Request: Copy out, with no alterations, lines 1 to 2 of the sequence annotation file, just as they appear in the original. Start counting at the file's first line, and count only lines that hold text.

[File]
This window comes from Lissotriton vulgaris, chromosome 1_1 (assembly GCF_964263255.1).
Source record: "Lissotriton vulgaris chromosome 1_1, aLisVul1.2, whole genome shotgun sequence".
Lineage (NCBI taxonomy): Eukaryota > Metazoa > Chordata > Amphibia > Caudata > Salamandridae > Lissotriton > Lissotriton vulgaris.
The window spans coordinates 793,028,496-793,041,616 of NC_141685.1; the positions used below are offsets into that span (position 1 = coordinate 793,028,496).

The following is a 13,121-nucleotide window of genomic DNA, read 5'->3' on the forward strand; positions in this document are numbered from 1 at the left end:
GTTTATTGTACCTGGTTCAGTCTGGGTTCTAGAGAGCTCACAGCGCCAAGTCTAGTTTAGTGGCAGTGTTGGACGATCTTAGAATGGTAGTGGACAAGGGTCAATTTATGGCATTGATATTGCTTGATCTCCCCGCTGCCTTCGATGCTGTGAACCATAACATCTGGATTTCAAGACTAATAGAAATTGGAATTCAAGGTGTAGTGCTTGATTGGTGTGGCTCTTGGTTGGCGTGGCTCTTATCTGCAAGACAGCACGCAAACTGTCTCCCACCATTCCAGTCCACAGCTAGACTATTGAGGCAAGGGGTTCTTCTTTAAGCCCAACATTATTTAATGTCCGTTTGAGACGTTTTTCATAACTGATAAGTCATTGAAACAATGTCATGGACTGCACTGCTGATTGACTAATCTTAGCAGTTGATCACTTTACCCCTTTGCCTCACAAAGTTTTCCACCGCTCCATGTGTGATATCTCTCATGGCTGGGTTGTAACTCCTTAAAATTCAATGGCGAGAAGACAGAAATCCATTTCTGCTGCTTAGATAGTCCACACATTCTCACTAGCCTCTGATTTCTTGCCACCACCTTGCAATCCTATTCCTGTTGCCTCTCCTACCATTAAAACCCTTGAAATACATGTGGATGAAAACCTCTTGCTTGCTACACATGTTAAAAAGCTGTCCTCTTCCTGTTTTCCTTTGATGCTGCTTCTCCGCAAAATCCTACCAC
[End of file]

This window comes from Lissotriton vulgaris, chromosome 1_1 (assembly GCF_964263255.1).
Source record: "Lissotriton vulgaris chromosome 1_1, aLisVul1.2, whole genome shotgun sequence".